23. ^ "Video Girl Ai, Vol. 4". Amazon. Retrieved May 11, 2019.
  24. ^ "Video Girl Ai, Vol. 4". Viz Media. Retrieved May 11, 2019.
  25. ^ "電影少女  5" (in Japanese). Shueisha. Archived from the original on September 28, 2004. Retrieved May 11, 2019.
  26. ^ "Video Girl Ai, Vol. 5". Amazon. Retrieved May 11, 2019.
  27. ^ "Video Girl Ai, Vol. 5". Viz Media. Retrieved May 11, 2019.
  28. ^ "電影少女  6" (in Japanese). Shueisha. Archived from the original on September 28, 2004. Retrieved May 11, 2019.
  29. ^ "Video Girl Ai, Vol. 6". Amazon. Retrieved May 11, 2019.
  30. ^ "Video Girl Ai, Vol. 6". Viz Media. Retrieved May 11, 2019.
  31. ^ "電影少女  7" (in Japanese). Shueisha. Archived from the original on September 28, 2004. Retrieved May 11, 2019.
  32. ^ "Video Girl Ai, Vol. 7". Viz Media. Retrieved May 11, 2019.
  33. ^ "電影少女  8" (in Japanese). Shueisha. Archived from the original on September 28, 2004. Retrieved May 11, 2019.
  34. ^ "Video Girl Ai, Vol. 8". Viz Media. Retrieved May 11, 2019.
  35. ^ "電影少女  9" (in Japanese). Shueisha. Archived from the original on September 28, 2004. Retrieved May 11, 2019.
  36. ^ "Video Girl Ai, Vol. 9". Viz Media. Retrieved May 11, 2019.
  37. ^ "電影少女  10" (in Japanese). Shueisha. Archived from the original on September 28, 2004. Retrieved May 11, 2019.
  38. ^ "Video Girl Ai, Vol. 10". Viz Media. Retrieved May 11, 2019.
  39. ^ "電影少女  11" (in Japanese). Shueisha. Archived from the original on September 28, 2004. Retrieved May 11, 2019.
  40. ^ "Video Girl Ai, Vol. 11". Viz Media. Retrieved May 11, 2019.
  41. ^ "電影少女  12" (in Japanese). Shueisha. Archived from the original on September 28, 2004. Retrieved May 11, 2019.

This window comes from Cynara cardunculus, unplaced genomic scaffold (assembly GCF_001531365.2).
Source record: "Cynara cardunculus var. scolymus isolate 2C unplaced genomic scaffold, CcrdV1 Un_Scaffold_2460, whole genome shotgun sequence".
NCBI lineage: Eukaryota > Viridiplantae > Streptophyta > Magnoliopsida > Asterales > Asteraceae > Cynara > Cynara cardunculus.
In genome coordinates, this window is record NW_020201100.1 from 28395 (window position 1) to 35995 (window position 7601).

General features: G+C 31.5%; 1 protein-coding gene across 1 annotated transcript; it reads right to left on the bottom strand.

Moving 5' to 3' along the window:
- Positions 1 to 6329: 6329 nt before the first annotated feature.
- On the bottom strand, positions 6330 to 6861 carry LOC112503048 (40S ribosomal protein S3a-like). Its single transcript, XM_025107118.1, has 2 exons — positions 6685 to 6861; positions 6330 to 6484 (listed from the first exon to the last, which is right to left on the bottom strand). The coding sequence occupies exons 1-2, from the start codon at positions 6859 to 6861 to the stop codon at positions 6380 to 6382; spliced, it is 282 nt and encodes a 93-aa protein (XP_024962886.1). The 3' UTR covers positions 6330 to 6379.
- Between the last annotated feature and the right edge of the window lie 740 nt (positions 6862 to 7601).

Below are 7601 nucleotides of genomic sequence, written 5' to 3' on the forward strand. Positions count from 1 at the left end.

42. ^ "Video Girl Ai, Vol. 12". Viz Media. Retrieved May 11, 2019.
  43. ^ "電影少女  13" (in Japanese). Shueisha. Archived from the original on September 28, 2004. Retrieved May 11, 2019.
  44. ^ "Video Girl Ai, Vol. 13". Viz Media. Retrieved May 11, 2019.
  45. ^ "電影少女  14" (in Japanese). Shueisha. Archived from the original on September 28, 2004. Retrieved May 11, 2019.
  46. ^ "Video Girl Ai, Vol. 14". Viz Media. Retrieved May 11, 2019.
  47. ^ "電影少女". Japanese Cinema Database. Retrieved January 13, 2018.
  48. ^ Sevakis, Justin (February 10, 1999). "ANN 1999 Spring Anime Preview". Anime News Network.
  49. ^ "Viz Press Release Extravaganza!". Anime News Network. June 5, 2001. Retrieved May 11, 2019.
  50. ^ "Video Girl Ai". Amazon. Retrieved May 11, 2019.
  51. ^ "萩原利久、ドラマ「電影少女」第2弾で乃木坂46山下美月とW主演". Natalie (in Japanese). February 28, 2019. Retrieved April 1, 2019.
  52. ^ Hodgkins, Crystalyn (January 18, 2019). "Live-Action Video Girl Ai Series Gets Sequel in April". Anime News Network. Retrieved May 11, 2019.
  53. ^ Komatsu, Mikikazu (March 17, 2018). "Time-Limited "Video Girl Store" to Open in Tokyo Next Week". Crunchyroll. Retrieved May 11, 2019.

External links[edit]